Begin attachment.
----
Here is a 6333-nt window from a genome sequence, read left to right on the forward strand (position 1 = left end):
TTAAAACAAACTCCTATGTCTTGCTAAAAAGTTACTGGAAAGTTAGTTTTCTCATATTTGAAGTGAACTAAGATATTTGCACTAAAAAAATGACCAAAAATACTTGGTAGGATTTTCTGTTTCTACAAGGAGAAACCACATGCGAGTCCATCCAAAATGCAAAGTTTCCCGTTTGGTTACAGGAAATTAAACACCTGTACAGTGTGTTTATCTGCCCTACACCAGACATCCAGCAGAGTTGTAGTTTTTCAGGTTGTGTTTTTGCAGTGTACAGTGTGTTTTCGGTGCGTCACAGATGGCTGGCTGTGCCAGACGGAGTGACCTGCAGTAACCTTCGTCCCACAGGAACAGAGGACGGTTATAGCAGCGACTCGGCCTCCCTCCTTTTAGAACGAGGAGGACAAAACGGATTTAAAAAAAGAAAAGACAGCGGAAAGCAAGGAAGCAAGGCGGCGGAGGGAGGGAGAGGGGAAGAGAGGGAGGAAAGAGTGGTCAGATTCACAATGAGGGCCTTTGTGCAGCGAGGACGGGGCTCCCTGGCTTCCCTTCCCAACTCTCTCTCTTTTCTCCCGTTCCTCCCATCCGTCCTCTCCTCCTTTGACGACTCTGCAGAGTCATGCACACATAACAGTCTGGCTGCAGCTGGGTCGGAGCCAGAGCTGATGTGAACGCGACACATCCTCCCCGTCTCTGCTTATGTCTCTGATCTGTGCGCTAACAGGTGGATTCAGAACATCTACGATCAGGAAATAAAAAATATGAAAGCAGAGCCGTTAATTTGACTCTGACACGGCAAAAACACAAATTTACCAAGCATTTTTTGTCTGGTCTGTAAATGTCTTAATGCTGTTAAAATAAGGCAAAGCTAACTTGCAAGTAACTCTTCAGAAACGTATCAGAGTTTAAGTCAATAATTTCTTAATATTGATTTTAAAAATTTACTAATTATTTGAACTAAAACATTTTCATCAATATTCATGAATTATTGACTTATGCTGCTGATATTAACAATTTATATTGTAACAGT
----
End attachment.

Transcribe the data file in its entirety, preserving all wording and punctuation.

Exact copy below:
Here is a 6333-nt window from a genome sequence, read left to right on the forward strand (position 1 = left end):
TTAAAACAAACTCCTATGTCTTGCTAAAAAGTTACTGGAAAGTTAGTTTTCTCATATTTGAAGTGAACTAAGATATTTGCACTAAAAAAATGACCAAAAATACTTGGTAGGATTTTCTGTTTCTACAAGGAGAAACCACATGCGAGTCCATCCAAAATGCAAAGTTTCCCGTTTGGTTACAGGAAATTAAACACCTGTACAGTGTGTTTATCTGCCCTACACCAGACATCCAGCAGAGTTGTAGTTTTTCAGGTTGTGTTTTTGCAGTGTACAGTGTGTTTTCGGTGCGTCACAGATGGCTGGCTGTGCCAGACGGAGTGACCTGCAGTAACCTTCGTCCCACAGGAACAGAGGACGGTTATAGCAGCGACTCGGCCTCCCTCCTTTTAGAACGAGGAGGACAAAACGGATTTAAAAAAAGAAAAGACAGCGGAAAGCAAGGAAGCAAGGCGGCGGAGGGAGGGAGAGGGGAAGAGAGGGAGGAAAGAGTGGTCAGATTCACAATGAGGGCCTTTGTGCAGCGAGGACGGGGCTCCCTGGCTTCCCTTCCCAACTCTCTCTCTTTTCTCCCGTTCCTCCCATCCGTCCTCTCCTCCTTTGACGACTCTGCAGAGTCATGCACACATAACAGTCTGGCTGCAGCTGGGTCGGAGCCAGAGCTGATGTGAACGCGACACATCCTCCCCGTCTCTGCTTATGTCTCTGATCTGTGCGCTAACAGGTGGATTCAGAACATCTACGATCAGGAAATAAAAAATATGAAAGCAGAGCCGTTAATTTGACTCTGACACGGCAAAAACACAAATTTACCAAGCATTTTTTGTCTGGTCTGTAAATGTCTTAATGCTGTTAAAATAAGGCAAAGCTAACTTGCAAGTAACTCTTCAGAAACGTATCAGAGTTTAAGTCAATAATTTCTTAATATTGATTTTAAAAATTTACTAATTATTTGAACTAAAACATTTTCATCAATATTCATGAATTATTGACTTATGCTGCTGATATTAACAATTTATATTGTAACAGT